Web apps are helping storytelling evolve. Just look at how Storify is letting journalists pull together disparate snippets of social media into a coherent tale, while Memolane makes it easy for anyone to browse the photos, videos and status updates that they’ve shared online.
Now a new tool called Tiki-Toki has launched from a UK-based team, allowing users to build good-looking timelines that tell multimedia stories. Journalists and teachers will find this particularly useful, but anyone who wants to build a timeline to visualise a series of events should give it a go.
It’s important to note that unlike Memolane, Tiki-Toki isn’t automated – you have to do the work of manually inputting events on your timeline, although given the far wider range of uses Tiki-Toki has, that’s understandable. Offering a date range of 9999BC through to 9999AD (if you want to predict the far, far, future), you can add text, photos or videos at any point. Flickr integration makes picking photos stored there particularly easy, while YouTube and Vimeo embedding is supported.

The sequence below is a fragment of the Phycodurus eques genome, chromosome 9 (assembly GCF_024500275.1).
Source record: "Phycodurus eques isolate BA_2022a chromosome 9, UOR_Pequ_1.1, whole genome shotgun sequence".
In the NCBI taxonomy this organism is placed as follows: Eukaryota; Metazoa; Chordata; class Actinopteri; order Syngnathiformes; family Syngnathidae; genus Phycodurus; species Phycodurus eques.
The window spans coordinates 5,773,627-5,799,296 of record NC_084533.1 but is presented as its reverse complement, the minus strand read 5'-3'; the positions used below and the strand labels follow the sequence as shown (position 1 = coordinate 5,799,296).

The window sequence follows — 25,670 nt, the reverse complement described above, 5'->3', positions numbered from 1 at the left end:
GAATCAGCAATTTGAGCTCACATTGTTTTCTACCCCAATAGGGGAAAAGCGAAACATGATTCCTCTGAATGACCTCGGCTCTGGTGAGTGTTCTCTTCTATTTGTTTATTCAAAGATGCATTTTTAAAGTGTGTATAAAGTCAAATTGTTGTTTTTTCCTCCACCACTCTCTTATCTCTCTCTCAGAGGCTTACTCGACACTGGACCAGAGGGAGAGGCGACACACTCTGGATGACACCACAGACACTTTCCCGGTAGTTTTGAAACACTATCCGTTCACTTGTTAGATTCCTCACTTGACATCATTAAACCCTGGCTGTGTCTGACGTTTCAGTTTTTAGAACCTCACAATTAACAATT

Despite its gorgeous appearance, Tiki-Toki’s interface is a little frustrating at times. It’s the little things – like not starring out your password as you log in (really!) and the occasionally sluggish response times (even using Chrome 10) that annoy from time to time as you work with it.
That said, those kinks can be worked out, and the results of using Tiki-Toki can be incredibly satisfying. Just look at this example timeline tracing ‘The Fight for Democracy in the Middle East’ for example, or this one representing the life of Mary Kearns to see the quality of what can be produced.
Free accounts let you create one timeline, while premium accounts are available at prices starting at $5 per month, allowing you crate more timelines and embed them into your own website. A bespoke service allowing you to install Tiki-Toki onto your own server is also available. Details of premium accounts are currently only available once you;ve created a free account – something that probably needs fixing. An introductory video wouldn’t go amiss too.
Still, it’s early days for Tiki-Toki and it’s already looking like a highly useful tool with plenty of promise for the future. Tiki-Toki is available to try here.